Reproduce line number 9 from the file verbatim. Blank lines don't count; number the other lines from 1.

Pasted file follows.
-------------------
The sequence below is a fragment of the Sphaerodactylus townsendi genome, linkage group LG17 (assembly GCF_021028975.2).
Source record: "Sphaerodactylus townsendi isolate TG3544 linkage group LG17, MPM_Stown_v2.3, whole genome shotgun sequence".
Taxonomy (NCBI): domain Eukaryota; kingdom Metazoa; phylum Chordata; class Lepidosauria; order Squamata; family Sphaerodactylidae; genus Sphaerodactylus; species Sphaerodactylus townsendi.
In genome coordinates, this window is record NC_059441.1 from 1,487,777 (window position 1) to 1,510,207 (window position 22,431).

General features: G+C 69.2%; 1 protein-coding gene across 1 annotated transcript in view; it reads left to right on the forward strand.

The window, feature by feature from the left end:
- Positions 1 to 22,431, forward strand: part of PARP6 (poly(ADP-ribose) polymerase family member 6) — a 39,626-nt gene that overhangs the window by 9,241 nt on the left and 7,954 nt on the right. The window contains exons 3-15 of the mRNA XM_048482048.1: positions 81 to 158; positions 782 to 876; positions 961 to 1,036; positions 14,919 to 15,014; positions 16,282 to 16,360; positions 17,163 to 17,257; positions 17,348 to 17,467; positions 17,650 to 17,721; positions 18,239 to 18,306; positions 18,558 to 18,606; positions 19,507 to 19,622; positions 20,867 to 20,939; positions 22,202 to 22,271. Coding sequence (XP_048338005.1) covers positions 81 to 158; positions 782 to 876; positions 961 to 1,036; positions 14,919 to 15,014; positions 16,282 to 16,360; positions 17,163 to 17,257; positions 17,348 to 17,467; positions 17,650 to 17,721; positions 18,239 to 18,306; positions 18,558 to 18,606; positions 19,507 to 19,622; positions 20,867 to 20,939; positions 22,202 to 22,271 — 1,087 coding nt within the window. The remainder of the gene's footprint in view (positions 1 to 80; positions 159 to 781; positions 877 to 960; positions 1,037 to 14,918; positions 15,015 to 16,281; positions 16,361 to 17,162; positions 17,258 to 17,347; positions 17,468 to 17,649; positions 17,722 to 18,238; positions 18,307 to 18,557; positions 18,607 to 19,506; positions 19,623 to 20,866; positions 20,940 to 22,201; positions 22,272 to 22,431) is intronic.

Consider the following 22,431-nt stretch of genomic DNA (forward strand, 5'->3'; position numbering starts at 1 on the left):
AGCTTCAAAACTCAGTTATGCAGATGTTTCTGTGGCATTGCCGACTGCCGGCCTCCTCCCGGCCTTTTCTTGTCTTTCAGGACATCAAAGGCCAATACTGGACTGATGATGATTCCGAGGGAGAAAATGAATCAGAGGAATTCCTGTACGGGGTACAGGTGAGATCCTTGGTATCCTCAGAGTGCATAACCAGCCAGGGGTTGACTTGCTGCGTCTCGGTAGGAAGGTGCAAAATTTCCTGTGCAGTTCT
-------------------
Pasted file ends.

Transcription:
AGCTTCAAAACTCAGTTATGCAGATGTTTCTGTGGCATTGCCGACTGCCGGCCTCCTCCCGGCCTTTTCTTGTCTTTCAGGACATCAAAGGCCAATACTGGACTGATGATGATTCCGAGGGAGAAAATGAATCAGAGGAATTCCTGTACGGGGTACAGGTGAGATCCTTGGTATCCTCAGAGTGCATAACCAGCCAGGGGTTGACTTGCTGCGTCTCGGTAGGAAGGTGCAAAATTTCCTGTGCAGTTCT